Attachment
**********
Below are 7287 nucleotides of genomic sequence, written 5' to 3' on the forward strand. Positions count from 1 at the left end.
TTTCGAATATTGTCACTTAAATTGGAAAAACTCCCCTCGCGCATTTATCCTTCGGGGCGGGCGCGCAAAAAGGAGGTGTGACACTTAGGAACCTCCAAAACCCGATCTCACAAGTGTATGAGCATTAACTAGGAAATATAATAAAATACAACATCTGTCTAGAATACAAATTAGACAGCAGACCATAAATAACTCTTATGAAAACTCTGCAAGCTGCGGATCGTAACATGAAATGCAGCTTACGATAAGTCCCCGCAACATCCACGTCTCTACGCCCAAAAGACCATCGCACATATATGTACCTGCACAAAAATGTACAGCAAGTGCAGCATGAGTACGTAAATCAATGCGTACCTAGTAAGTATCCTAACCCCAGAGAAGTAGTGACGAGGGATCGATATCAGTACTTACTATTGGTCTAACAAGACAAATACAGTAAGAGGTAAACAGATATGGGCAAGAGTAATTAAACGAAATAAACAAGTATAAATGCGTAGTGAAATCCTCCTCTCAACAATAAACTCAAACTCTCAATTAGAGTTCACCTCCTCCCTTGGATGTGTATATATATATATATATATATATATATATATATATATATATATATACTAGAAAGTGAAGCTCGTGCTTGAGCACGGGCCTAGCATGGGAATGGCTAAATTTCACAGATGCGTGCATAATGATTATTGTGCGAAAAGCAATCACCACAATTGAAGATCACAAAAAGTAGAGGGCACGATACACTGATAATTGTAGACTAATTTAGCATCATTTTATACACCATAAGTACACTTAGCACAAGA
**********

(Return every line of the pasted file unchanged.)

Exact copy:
Below are 7287 nucleotides of genomic sequence, written 5' to 3' on the forward strand. Positions count from 1 at the left end.
TTTCGAATATTGTCACTTAAATTGGAAAAACTCCCCTCGCGCATTTATCCTTCGGGGCGGGCGCGCAAAAAGGAGGTGTGACACTTAGGAACCTCCAAAACCCGATCTCACAAGTGTATGAGCATTAACTAGGAAATATAATAAAATACAACATCTGTCTAGAATACAAATTAGACAGCAGACCATAAATAACTCTTATGAAAACTCTGCAAGCTGCGGATCGTAACATGAAATGCAGCTTACGATAAGTCCCCGCAACATCCACGTCTCTACGCCCAAAAGACCATCGCACATATATGTACCTGCACAAAAATGTACAGCAAGTGCAGCATGAGTACGTAAATCAATGCGTACCTAGTAAGTATCCTAACCCCAGAGAAGTAGTGACGAGGGATCGATATCAGTACTTACTATTGGTCTAACAAGACAAATACAGTAAGAGGTAAACAGATATGGGCAAGAGTAATTAAACGAAATAAACAAGTATAAATGCGTAGTGAAATCCTCCTCTCAACAATAAACTCAAACTCTCAATTAGAGTTCACCTCCTCCCTTGGATGTGTATATATATATATATATATATATATATATATATATATATATATATACTAGAAAGTGAAGCTCGTGCTTGAGCACGGGCCTAGCATGGGAATGGCTAAATTTCACAGATGCGTGCATAATGATTATTGTGCGAAAAGCAATCACCACAATTGAAGATCACAAAAAGTAGAGGGCACGATACACTGATAATTGTAGACTAATTTAGCATCATTTTATACACCATAAGTACACTTAGCACAAGA